Burna Boy is Becoming More than Just an “African Artist”

Burna Boy made his Coachella debut at last year’s Coachella festival. This solidified him in mainstream media as the go-to person for African music. In their review of his album, “African Giant,” Pitchfork writes, “Burna Boy is one of West Africa’s brightest rising stars, and he has long been poised for a crossover moment here in the States, but his position on the Coachella billing earlier this year illustrated a disparity between who he is in Africa and who he is in America.”

During his performance, he donned an outfit by Lagos-born designer, Kenneth Ize. he did songs from earlier in his discography like “Tonight” and “Soke.” But he intended to show people his talent by performing newer songs like “Killin Dem” and “Ph City Vibration.”

But his biggest hit was “Ye,” which he closed the show out with. According to OkayAfrica, people thought the song was “so good that people online even argued it should become the new Nigerian national anthem when it came out.”

The release of his album “African Giant,” the musical heavyweights added to the musical impact of this project. Pitchfork’s Sheldon Pearce writes about its impact, saying, “The music reaches across the diaspora because his sound has a unifying power. It starts with Africa first, then extends outward.” Pearce continues, “While he used English frequently before, here he sings primarily in Pidgin, Yoruba, and Igbo and pulls guests from all over into his distinctive polyrhythmic world.” He enlists the help of “Nigeria’s Zlatan and Ghana’s M.anifest, Angélique Kidjo, reggae legend Damian Marley and dancehall singer Serani, Jorja Smith in the UK, across the Atlantic with JeremihYG, and Future.”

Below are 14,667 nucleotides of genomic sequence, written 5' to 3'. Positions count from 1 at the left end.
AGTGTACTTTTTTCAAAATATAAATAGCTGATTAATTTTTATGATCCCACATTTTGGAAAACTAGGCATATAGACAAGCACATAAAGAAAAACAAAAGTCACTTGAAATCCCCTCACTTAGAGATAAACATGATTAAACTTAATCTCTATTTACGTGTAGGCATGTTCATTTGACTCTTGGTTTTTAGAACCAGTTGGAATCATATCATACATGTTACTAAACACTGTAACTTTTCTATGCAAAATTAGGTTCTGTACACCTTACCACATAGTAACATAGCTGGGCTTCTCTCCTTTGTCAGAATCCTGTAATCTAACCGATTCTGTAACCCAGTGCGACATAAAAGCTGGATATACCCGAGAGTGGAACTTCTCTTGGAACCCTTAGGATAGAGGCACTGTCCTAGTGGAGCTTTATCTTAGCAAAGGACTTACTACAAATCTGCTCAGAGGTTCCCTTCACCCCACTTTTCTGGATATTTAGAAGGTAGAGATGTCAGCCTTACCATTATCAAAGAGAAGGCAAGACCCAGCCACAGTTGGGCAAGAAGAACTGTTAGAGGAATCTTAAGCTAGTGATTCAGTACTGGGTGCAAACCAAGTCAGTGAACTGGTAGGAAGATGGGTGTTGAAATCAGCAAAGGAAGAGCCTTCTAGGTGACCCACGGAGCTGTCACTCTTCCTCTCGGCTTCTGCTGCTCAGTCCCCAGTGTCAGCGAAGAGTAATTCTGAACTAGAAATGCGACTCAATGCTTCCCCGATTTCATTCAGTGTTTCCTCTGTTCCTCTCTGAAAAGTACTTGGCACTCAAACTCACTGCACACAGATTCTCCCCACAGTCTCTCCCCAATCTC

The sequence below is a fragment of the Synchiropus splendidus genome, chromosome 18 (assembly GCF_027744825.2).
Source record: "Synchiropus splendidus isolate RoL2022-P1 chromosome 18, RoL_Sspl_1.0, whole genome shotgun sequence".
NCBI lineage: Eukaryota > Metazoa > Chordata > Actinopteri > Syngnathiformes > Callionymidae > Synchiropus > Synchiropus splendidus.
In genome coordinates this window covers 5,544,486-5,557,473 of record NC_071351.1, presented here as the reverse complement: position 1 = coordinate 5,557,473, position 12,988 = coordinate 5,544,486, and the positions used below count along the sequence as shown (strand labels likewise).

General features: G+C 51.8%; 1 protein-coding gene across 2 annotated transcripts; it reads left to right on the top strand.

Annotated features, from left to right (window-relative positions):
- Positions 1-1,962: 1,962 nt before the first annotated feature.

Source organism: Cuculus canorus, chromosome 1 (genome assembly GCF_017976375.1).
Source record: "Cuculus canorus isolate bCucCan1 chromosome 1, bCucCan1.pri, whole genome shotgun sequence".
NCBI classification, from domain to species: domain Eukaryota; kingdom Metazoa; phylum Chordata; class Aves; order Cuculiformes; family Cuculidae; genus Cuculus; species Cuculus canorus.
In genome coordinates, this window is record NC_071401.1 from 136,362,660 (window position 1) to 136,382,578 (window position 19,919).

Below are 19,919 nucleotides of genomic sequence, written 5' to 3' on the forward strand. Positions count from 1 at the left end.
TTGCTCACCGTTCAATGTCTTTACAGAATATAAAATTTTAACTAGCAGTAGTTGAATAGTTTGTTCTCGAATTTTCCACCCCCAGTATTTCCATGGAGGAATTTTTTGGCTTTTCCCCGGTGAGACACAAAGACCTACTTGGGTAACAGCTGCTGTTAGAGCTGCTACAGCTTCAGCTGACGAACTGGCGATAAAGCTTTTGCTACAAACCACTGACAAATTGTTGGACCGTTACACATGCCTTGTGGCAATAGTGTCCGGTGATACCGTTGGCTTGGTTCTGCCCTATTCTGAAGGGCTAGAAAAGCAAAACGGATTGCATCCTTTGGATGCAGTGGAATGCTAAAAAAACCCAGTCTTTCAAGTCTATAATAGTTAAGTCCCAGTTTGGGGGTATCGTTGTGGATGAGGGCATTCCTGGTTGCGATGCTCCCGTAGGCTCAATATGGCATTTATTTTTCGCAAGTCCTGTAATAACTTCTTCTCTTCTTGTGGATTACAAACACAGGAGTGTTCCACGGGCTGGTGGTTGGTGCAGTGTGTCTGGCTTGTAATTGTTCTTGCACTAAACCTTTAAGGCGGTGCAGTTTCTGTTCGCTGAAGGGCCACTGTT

While accepting the BET award for Best International Act, his mother shared some wise words with the audience about not being reduced to one category, “The message from Burna, I believe, would be that every black person should please remember that you were Africans before you became anything else.”

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